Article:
Personal Injury Negligence


Personal Injury Negligence

Florida law defines negligence as the failure to use reasonable care, which is the care that a reasonably careful person would use under like circumstances. Negligence is doing something that a reasonably careful person would not do under like circumstances, or failing to do something that a reasonably careful person would do under like circumstances.

Generally, personal injury law requires that individuals exercise the same kind of “due care” that a reasonable person would exercise under the same circumstances. This is called the “reasonable man” or “reasonable person” standard.

Types of Negligence

When a lawsuit is brought for damages caused by an accident, the jury must decide who caused the accident. Sometimes more than one person may have been negligent, including the person who is bringing the lawsuit. Once the amount or percentage of negligence has been determined for each person, damages are awarded as determined by what system of fault the state follows.

There are four predominant systems used throughout the United States: “contributory negligence,” “pure comparative fault,” and “modified comparative fault,” which has two different modification options. There are also a handful of states that have their own unique systems of determining damage awards.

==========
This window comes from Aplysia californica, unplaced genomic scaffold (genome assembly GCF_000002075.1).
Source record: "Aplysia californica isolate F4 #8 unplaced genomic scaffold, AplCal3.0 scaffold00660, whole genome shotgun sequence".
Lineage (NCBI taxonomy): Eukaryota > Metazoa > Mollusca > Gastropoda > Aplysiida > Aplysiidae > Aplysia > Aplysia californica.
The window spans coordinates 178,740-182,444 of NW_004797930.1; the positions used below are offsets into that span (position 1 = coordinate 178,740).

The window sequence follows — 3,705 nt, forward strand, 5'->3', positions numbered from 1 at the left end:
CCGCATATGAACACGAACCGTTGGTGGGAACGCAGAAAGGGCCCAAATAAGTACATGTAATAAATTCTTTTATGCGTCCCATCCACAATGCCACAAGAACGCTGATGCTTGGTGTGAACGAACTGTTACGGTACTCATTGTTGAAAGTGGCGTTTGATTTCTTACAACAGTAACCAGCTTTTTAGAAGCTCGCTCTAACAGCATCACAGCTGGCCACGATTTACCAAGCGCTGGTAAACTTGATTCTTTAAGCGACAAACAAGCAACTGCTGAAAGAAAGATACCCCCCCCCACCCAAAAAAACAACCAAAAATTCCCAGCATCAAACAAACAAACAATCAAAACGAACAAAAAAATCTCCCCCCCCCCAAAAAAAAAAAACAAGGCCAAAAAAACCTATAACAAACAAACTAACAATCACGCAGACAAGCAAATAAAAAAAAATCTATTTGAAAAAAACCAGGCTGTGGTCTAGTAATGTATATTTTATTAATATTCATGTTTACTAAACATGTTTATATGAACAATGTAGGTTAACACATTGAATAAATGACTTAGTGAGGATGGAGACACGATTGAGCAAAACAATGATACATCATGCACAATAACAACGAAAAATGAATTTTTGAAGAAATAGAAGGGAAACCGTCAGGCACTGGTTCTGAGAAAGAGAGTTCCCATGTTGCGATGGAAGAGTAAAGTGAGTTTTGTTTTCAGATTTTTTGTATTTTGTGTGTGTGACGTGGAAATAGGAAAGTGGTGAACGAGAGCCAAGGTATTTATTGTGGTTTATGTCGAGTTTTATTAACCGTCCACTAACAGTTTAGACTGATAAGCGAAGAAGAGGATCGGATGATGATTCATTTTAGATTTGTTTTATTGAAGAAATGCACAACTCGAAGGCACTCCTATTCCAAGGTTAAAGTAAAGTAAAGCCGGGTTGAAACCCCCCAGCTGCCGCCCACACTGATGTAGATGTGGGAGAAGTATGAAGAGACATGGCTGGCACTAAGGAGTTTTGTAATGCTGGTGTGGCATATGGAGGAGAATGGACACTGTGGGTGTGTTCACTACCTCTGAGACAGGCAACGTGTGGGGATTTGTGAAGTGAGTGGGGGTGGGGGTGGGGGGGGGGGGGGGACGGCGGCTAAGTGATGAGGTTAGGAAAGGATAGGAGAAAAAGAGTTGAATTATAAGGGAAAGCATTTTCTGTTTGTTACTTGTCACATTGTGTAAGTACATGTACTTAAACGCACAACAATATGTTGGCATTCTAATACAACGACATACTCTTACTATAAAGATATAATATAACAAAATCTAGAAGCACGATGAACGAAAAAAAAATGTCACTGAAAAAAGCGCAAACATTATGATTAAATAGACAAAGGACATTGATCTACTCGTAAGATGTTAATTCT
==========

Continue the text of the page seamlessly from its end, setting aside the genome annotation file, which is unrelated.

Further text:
Florida follows the doctrine of pure comparative fault

In Florida, the jury decides how much fault should be allocated to each person responsible for an accident. The damages awarded are then apportioned to the defendant based upon their percentage of fault. The injured party will have their damages reduced by any amount of fault attributed to them. For example, if a person is found to be 20 percent at fault for causing his own injuries, then the other party or parties responsible will only have to pay 80 percent of the plaintiff’s damages. This is based on the percentage of fault assigned to each of them.

Insurance companies and their lawyers often times attempt to create arguments to support a claim of fault in the hope that this will reduce the amount that the insurance company will have to pay in settlement.

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    A person slips, falls and is injured on someone else’s property

    A provider of alcohol–either a social host or bartender–serves too many drinks to an underage or noticeably intoxicated individual who is then involved in an accident that causes injury to a third person

    Accidents caused by reckless or careless driving

    When the care provided by a doctor or other health care provider falls below the appropriate level of skill and knowledge reasonably exercised by others under like circumstances